... Buying stocks as much as possible only works if you get them cheaply. Like it s cousin Basari, one of the keys to Goldbrau is being where you want to be,
      Message 2 of 5 , Nov 3, 2004
        >From: Mark Edwards <danger-mouse@...>
        >
        > ... and so do I, in last night's game of Goldbrau.
        >
        > We played several rules wrong and while that had nothing to do with my
        >dismal last place finish I am officially applying an asterisk to the
        >results.
        > It was James and I's second play of the game, with Dave and Rich as
        >newbies. I still find the game intriguing but I hate the blind choosing of
        >actions (think Basari). Rich took the win with a simple strategy, buy
        >stocks as much as possible. I don't think he chose the expand action once,
        >which might indicate a fairly serious problem with the game. Further
        >investigation is called for.

        Buying stocks as much as possible only works if you get them cheaply. Like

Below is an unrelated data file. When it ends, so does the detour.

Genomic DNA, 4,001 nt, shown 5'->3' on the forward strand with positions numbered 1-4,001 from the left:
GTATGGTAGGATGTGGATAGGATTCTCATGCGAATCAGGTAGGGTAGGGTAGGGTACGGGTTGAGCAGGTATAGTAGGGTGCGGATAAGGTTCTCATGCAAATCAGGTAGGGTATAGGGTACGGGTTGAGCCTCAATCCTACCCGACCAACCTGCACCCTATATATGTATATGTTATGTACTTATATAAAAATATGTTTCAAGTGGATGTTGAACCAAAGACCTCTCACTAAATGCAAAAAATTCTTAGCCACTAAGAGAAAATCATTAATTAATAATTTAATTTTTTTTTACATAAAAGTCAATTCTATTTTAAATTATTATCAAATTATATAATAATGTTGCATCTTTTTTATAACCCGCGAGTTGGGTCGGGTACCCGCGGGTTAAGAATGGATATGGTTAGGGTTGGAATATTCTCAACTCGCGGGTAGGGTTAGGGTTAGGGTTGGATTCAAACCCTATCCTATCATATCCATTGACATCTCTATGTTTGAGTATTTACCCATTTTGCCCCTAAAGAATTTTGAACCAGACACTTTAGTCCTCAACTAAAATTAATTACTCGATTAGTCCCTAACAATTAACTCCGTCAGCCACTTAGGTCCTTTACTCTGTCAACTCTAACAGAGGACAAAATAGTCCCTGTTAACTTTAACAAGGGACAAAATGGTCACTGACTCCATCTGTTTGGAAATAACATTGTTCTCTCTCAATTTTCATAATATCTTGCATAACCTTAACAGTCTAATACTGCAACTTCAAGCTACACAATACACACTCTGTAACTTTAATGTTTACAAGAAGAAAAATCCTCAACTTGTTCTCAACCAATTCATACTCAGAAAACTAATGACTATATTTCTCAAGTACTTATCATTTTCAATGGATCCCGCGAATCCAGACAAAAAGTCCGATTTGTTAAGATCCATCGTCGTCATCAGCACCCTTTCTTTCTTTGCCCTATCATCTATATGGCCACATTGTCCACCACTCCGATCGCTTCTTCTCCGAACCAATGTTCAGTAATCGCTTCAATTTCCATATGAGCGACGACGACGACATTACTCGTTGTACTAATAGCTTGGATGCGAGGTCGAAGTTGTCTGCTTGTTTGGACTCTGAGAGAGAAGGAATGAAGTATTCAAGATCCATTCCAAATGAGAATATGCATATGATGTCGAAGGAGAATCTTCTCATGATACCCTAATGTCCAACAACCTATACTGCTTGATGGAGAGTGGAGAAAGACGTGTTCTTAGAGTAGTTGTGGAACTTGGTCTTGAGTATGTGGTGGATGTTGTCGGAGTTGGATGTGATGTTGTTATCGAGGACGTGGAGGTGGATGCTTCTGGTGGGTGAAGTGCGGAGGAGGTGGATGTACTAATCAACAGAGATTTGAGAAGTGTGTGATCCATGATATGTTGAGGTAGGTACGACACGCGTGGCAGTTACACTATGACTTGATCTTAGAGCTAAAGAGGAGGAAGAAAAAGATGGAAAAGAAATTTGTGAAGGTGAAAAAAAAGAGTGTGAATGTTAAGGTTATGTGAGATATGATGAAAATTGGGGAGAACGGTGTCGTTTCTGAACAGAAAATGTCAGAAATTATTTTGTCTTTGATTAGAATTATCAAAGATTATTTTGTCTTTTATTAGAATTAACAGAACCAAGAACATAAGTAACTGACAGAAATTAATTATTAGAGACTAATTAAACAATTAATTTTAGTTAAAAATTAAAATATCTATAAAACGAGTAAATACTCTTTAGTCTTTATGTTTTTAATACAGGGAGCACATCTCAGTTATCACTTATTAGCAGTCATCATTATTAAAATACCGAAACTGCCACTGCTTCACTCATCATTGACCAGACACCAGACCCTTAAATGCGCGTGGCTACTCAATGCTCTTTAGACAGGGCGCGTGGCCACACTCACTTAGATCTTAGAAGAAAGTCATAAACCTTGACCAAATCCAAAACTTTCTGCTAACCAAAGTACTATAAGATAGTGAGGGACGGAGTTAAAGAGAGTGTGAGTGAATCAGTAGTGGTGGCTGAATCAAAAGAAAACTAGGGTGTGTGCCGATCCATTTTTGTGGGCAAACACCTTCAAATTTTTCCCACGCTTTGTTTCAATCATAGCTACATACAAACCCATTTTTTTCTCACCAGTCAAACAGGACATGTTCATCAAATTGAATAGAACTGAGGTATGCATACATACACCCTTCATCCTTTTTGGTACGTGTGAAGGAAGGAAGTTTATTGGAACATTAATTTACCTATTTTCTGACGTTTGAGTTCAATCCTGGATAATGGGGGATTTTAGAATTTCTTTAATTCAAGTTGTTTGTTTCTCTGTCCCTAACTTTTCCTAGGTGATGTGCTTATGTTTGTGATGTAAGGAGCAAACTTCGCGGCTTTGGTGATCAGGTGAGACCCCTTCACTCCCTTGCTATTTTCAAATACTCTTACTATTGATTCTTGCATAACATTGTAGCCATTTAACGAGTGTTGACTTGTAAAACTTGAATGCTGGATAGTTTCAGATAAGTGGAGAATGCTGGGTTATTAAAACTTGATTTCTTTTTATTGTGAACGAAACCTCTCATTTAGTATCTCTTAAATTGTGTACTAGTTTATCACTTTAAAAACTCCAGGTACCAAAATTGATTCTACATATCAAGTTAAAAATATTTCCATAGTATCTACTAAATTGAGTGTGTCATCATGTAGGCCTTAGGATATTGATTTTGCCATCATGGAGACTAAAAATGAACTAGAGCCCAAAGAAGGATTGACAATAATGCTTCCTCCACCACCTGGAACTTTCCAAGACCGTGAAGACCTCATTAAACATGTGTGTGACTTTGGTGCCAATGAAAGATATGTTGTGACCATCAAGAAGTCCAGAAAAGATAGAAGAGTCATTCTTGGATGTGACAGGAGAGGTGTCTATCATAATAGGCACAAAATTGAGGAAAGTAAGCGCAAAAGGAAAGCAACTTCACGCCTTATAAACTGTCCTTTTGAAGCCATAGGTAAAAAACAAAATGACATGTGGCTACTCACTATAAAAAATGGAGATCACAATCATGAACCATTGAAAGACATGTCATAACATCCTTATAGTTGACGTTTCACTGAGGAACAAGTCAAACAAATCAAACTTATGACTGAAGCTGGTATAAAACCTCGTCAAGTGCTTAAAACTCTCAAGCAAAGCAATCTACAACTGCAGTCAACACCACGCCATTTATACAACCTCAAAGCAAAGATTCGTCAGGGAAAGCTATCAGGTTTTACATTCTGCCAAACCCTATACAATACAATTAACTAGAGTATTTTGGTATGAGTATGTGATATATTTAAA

it's cousin Basari, one of the keys to Goldbrau is being where you want to
        be, and being there alone. If player A insists on choosing buy stock, and
        none of the other players drive the price up on them, then its their fault
        for allowing player A to get so many cheap stocks. A will easily run away
        with the game. If you make that player pay 5 or 8 everytime they purchase,
        they'll either run out of money (which means no more stock purchases) or
        they'll pass their action, losing ground to other players who get to do
        stuff on their turn. Enough turns of paying through the nose or doing
        nothing, and they'll start choosing other stuff.

        I'm curious what rules you got wrong, as I got one wrong my first time as
        well. (I missed the rule about a boss not being able to change more than
        once per turn.).